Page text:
November 27, 2014

Fairy Tales at the Ballet: The Firebird

I had the privilege of attending my very first professional ballet performance awhile back. As a twenty-first century girl used to being surrounded by stimulating visual entertainment at every turn, I was afraid that I would find the ballet to be a little boring, however much I appreciate the art of the dance. I was so wrong! The ballet was, in a word, enthralling, and I definitely will be attending more in the future.

It didn’t hurt matters that the ballet I saw was The Firebird (Zhar-ptitsa in Russian), a performance based on Russian folktales. 

The Firebird premiered on June 25th, 1910 in Paris, conducted by Gabriel Pierné and choreographed by Michel Fokine.

The iconic music for The Firebird was written by Igor Stravinsky, only 28 years old at the time. The Firebird made him famous, along with two other ballets he wrote for Sergei Diaghilev’s Ballets Russes: Petrushka and The Rite of Spring.

Not everyone loved Stravinsky’s music. The famous ballerina Anna Pavlova refused the lead role after hearing the score, which she referred to as “noise.” Tamara Karsavina took the role instead.
Firebird, 1910
Firebird, 1910
Firebird, 1910
(Aren’t the costumes just fabulous???)

In the ballet, Price (Tsarevitch) Ivan finds the Firebird in the gardens of Kastcheï the Immortal and proceeds to chase and capture her. In return for her freedom, she bestows upon him one of her feathers, a token that he may use to call upon her for aid if he should ever need it. The Firebird flies away, and a group of nine beautiful maidens come into the garden, picking fruit from trees. At first, Ivan hides, but his attention is captured by the Princess (Tsarevna) who leads them. He falls in love. Surprised at first, she quickly falls in love with him as well.

When dawn comes and the Tsarevna and her maidens return to Kastcheï’s castle, Ivan follows. But as soon as he opens the castle gates, a large group of strange men--passing travelers whom Kastcheï has ensorcelled--rush out into the garden and bow to Kastcheï as he makes his grand entrance. Kastcheï orders his men to attack Ivan and then attempts to cast a magic spell on the prince himself. Ivan pulls out the Firebird’s feather, calling on her for help. She comes and enchants Kastcheï’s enspelled captives, forcing them to dance until they fall to the ground exhausted.

But Kastcheï, using his magic, attacks the Firebird and kills her. As she dies, Ivan finds the magical egg that holds Kastcheï’s soul and dashes it to the ground. The evil magician dies. Ivan and the Tsarevna are free to marry, and the Firebird is reborn.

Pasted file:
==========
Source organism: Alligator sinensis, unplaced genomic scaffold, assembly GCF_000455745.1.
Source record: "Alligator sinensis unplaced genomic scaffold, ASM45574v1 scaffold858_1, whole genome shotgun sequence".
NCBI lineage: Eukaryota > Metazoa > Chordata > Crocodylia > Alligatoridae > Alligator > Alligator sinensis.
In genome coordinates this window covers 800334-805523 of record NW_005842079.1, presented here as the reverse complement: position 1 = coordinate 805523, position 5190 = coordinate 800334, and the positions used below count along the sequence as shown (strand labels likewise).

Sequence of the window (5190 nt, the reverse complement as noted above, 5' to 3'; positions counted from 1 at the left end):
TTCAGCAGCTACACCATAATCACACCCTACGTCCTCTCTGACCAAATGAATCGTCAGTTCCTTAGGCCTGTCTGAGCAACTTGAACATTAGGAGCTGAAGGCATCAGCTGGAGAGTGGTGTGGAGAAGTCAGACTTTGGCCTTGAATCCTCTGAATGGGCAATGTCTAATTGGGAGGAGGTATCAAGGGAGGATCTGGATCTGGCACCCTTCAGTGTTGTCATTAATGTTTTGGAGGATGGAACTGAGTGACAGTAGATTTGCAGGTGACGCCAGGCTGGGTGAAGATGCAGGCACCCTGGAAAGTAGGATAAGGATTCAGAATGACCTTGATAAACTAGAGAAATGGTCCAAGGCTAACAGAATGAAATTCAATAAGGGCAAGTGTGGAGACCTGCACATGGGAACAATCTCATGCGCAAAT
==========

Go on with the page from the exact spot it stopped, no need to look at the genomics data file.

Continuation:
As I did my research for this post online, I noticed that certain elements of the story change from one production to another, but only very slightly. You may read another version from the website of the Birmingham Royal Ballet here.

No one specific tale provided the basis for the plot of this lovely ballet. The Firebird is a creature that appears in many Russian tales; and the evil magician Kastcheï the Immortal is based on Kastcheï the Deathless, also a recurring figure in Russian folklore.

You can read two of my favorite Firebird tales on the Surlalune website. One is “The Firebird, the Horse of Power, and the Princess Vasilia.”  The second is “Tsarevitch Ivan, the Firebird, and the Gray Wolf.” 

Writing this post was actually my first introduction to Kastcheï the Immortal/Deathless. Andrew Lang included the story “The Death of Koshchei the Deathless” in his Red Fairy Book. It’s a fabulous, fascinating tale! I was by turns reminded of “Bluebeard” (with gender roles reversed) and “East of the Sun and West of the Moon” (also with gender roles reversed), yet the story has its own unique flair. You can read it here.

Have any of you seen The Firebird ballet? What do you think of ballet as a vehicle for reinterpreting fairy tales? Join Enchanted Conversation and let us know!

References: (“The Firebird, the Horse of Power, and the Princess Vasilia”) (“Tsarevitch Ivan, the Firebird, and the Gray Wolf”) (“The Death of Koshchei the Deathless”)

Christina Ruth Johnson recently received her Masters in Art History with a focus on the ancient Mediterranean and a side interest in the 18th and 19th centuries. Her other great love is fantasy literature from ancient times to present day.

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